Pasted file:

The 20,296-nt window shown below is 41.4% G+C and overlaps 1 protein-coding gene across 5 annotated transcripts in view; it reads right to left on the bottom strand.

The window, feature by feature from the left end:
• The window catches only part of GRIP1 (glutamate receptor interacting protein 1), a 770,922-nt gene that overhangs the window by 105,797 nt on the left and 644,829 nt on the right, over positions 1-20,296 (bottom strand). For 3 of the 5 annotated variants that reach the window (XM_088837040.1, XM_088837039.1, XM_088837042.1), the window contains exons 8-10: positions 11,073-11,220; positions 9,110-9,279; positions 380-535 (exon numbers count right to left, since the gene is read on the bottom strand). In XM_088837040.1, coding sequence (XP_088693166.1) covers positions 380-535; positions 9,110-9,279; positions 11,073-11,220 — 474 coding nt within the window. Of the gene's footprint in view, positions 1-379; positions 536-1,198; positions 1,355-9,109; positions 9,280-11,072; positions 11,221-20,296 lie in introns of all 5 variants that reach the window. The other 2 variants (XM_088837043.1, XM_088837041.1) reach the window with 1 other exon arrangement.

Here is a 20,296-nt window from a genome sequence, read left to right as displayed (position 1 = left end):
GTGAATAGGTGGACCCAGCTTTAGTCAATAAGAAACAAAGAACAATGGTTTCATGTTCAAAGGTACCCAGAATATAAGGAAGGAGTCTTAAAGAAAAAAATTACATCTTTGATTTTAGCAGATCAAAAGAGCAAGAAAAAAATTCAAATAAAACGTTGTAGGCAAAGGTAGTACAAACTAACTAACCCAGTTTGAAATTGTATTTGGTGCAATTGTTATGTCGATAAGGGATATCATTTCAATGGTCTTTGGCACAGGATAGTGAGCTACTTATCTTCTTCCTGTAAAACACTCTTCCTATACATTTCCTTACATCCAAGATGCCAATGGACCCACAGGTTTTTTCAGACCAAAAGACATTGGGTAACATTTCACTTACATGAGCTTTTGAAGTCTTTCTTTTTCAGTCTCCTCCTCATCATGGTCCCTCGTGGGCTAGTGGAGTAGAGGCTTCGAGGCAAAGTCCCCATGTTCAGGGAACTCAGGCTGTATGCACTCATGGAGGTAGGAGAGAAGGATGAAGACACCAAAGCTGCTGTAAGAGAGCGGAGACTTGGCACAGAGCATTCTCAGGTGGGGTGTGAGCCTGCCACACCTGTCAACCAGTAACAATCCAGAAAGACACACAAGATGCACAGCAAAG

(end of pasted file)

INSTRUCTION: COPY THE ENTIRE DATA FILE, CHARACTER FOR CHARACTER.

The 20,296-nt window shown below is 41.4% G+C and overlaps 1 protein-coding gene across 5 annotated transcripts in view; it reads right to left on the bottom strand.

The window, feature by feature from the left end:
• The window catches only part of GRIP1 (glutamate receptor interacting protein 1), a 770,922-nt gene that overhangs the window by 105,797 nt on the left and 644,829 nt on the right, over positions 1-20,296 (bottom strand). For 3 of the 5 annotated variants that reach the window (XM_088837040.1, XM_088837039.1, XM_088837042.1), the window contains exons 8-10: positions 11,073-11,220; positions 9,110-9,279; positions 380-535 (exon numbers count right to left, since the gene is read on the bottom strand). In XM_088837040.1, coding sequence (XP_088693166.1) covers positions 380-535; positions 9,110-9,279; positions 11,073-11,220 — 474 coding nt within the window. Of the gene's footprint in view, positions 1-379; positions 536-1,198; positions 1,355-9,109; positions 9,280-11,072; positions 11,221-20,296 lie in introns of all 5 variants that reach the window. The other 2 variants (XM_088837043.1, XM_088837041.1) reach the window with 1 other exon arrangement.

Here is a 20,296-nt window from a genome sequence, read left to right as displayed (position 1 = left end):
GTGAATAGGTGGACCCAGCTTTAGTCAATAAGAAACAAAGAACAATGGTTTCATGTTCAAAGGTACCCAGAATATAAGGAAGGAGTCTTAAAGAAAAAAATTACATCTTTGATTTTAGCAGATCAAAAGAGCAAGAAAAAAATTCAAATAAAACGTTGTAGGCAAAGGTAGTACAAACTAACTAACCCAGTTTGAAATTGTATTTGGTGCAATTGTTATGTCGATAAGGGATATCATTTCAATGGTCTTTGGCACAGGATAGTGAGCTACTTATCTTCTTCCTGTAAAACACTCTTCCTATACATTTCCTTACATCCAAGATGCCAATGGACCCACAGGTTTTTTCAGACCAAAAGACATTGGGTAACATTTCACTTACATGAGCTTTTGAAGTCTTTCTTTTTCAGTCTCCTCCTCATCATGGTCCCTCGTGGGCTAGTGGAGTAGAGGCTTCGAGGCAAAGTCCCCATGTTCAGGGAACTCAGGCTGTATGCACTCATGGAGGTAGGAGAGAAGGATGAAGACACCAAAGCTGCTGTAAGAGAGCGGAGACTTGGCACAGAGCATTCTCAGGTGGGGTGTGAGCCTGCCACACCTGTCAACCAGTAACAATCCAGAAAGACACACAAGATGCACAGCAAAG